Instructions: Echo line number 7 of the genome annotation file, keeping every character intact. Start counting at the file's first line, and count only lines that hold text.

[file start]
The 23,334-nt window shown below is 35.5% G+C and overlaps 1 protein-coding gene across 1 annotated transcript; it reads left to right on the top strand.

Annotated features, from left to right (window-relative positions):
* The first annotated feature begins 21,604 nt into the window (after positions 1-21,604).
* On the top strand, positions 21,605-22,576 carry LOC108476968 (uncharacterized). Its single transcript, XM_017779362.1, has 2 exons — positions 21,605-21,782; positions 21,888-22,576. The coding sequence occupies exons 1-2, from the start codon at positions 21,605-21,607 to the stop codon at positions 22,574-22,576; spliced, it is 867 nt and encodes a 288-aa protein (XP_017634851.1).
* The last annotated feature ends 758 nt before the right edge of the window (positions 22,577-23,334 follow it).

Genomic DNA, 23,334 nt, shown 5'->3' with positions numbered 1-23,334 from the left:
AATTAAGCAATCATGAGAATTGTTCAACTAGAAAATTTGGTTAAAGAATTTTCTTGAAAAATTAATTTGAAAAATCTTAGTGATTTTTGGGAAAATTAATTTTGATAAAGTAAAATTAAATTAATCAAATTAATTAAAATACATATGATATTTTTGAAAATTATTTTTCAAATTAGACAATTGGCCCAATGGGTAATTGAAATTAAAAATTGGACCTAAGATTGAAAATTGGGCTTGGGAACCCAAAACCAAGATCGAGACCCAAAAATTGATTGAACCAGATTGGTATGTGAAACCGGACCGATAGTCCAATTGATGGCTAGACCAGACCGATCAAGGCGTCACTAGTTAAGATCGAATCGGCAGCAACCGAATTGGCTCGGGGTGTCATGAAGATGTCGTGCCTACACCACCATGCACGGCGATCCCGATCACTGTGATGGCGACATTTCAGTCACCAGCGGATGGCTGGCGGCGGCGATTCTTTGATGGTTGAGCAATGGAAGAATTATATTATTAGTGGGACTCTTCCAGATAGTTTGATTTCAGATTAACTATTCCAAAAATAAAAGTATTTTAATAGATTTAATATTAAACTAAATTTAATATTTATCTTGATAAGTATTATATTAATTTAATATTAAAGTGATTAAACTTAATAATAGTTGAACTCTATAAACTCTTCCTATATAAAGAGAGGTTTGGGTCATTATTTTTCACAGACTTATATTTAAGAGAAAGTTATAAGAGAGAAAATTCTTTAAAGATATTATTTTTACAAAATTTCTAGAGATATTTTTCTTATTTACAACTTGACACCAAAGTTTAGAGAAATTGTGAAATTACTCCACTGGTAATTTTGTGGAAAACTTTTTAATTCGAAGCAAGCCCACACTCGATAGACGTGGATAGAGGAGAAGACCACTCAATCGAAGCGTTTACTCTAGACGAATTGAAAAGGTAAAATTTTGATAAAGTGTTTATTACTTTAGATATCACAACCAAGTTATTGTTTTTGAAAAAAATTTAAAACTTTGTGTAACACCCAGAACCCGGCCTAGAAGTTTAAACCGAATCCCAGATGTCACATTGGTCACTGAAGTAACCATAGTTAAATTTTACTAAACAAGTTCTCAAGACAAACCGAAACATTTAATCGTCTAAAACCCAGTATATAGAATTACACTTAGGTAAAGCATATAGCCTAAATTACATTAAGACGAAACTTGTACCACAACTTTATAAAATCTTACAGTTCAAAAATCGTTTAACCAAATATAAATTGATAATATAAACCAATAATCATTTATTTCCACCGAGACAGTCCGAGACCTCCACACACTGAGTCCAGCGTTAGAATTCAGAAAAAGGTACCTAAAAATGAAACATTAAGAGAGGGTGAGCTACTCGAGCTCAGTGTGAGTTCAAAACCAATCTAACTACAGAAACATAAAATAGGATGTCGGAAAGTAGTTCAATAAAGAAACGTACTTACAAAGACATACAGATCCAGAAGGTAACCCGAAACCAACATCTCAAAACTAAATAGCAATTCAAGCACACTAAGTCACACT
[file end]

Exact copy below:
AATTAAGCAATCATGAGAATTGTTCAACTAGAAAATTTGGTTAAAGAATTTTCTTGAAAAATTAATTTGAAAAATCTTAGTGATTTTTGGGAAAATTAATTTTGATAAAGTAAAATTAAATTAATCAAATTAATTAAAATACATATGATATTTTTGAAAATTATTTTTCAAATTAGACAATTGGCCCAATGGGTAATTGAAATTAAAAATTGGACCTAAGATTGAAAATTGGGCTTGGGAACCCAAAACCAAGATCGAGACCCAAAAATTGATTGAACCAGATTGGTATGTGAAACCGGACCGATAGTCCAATTGATGGCTAGACCAGACCGATCAAGGCGTCACTAGTTAAGATCGAATCGGCAGCAACCGAATTGGCTCGGGGTGTCATGAAGATGTCGTGCCTACACCACCATGCACGGCGATCCCGATCACTGTGATGGCGACATTTCAGTCACCAGCGGATGGCTGGCGGCGGCGATTCTTTGATGGTTGAGCAATGGAAGAATTATATTATTAGTGGGACTCTTCCAGATAGTTTGATTTCAGATTAACTATTCCAAAAATAAAAGTATTTTAATAGATTTAATATTAAACTAAATTTAATATTTATCTTGATAAGTATTATATTAATTTAATATTAAAGTGATTAAACTTAATAATAGTTGAACTCTATAAACTCTTCCTATATAAAGAGAGGTTTGGGTCATTATTTTTCACAGACTTATATTTAAGAGAAAGTTATAAGAGAGAAAATTCTTTAAAGATATTATTTTTACAAAATTTCTAGAGATATTTTTCTTATTTACAACTTGACACCAAAGTTTAGAGAAATTGTGAAATTACTCCACTGGTAATTTTGTGGAAAACTTTTTAATTCGAAGCAAGCCCACACTCGATAGACGTGGATAGAGGAGAAGACCACTCAATCGAAGCGTTTACTCTAGACGAATTGAAAAGGTAAAATTTTGATAAAGTGTTTATTACTTTAGATATCACAACCAAGTTATTGTTTTTGAAAAAAATTTAAAACTTTGTGTAACACCCAGAACCCGGCCTAGAAGTTTAAACCGAATCCCAGATGTCACATTGGTCACTGAAGTAACCATAGTTAAATTTTACTAAACAAGTTCTCAAGACAAACCGAAACATTTAATCGTCTAAAACCCAGTATATAGAATTACACTTAGGTAAAGCATATAGCCTAAATTACATTAAGACGAAACTTGTACCACAACTTTATAAAATCTTACAGTTCAAAAATCGTTTAACCAAATATAAATTGATAATATAAACCAATAATCATTTATTTCCACCGAGACAGTCCGAGACCTCCACACACTGAGTCCAGCGTTAGAATTCAGAAAAAGGTACCTAAAAATGAAACATTAAGAGAGGGTGAGCTACTCGAGCTCAGTGTGAGTTCAAAACCAATCTAACTACAGAAACATAAAATAGGATGTCGGAAAGTAGTTCAATAAAGAAACGTACTTACAAAGACATACAGATCCAGAAGGTAACCCGAAACCAACATCTCAAAACTAAATAGCAATTCAAGCACACTAAGTCACACT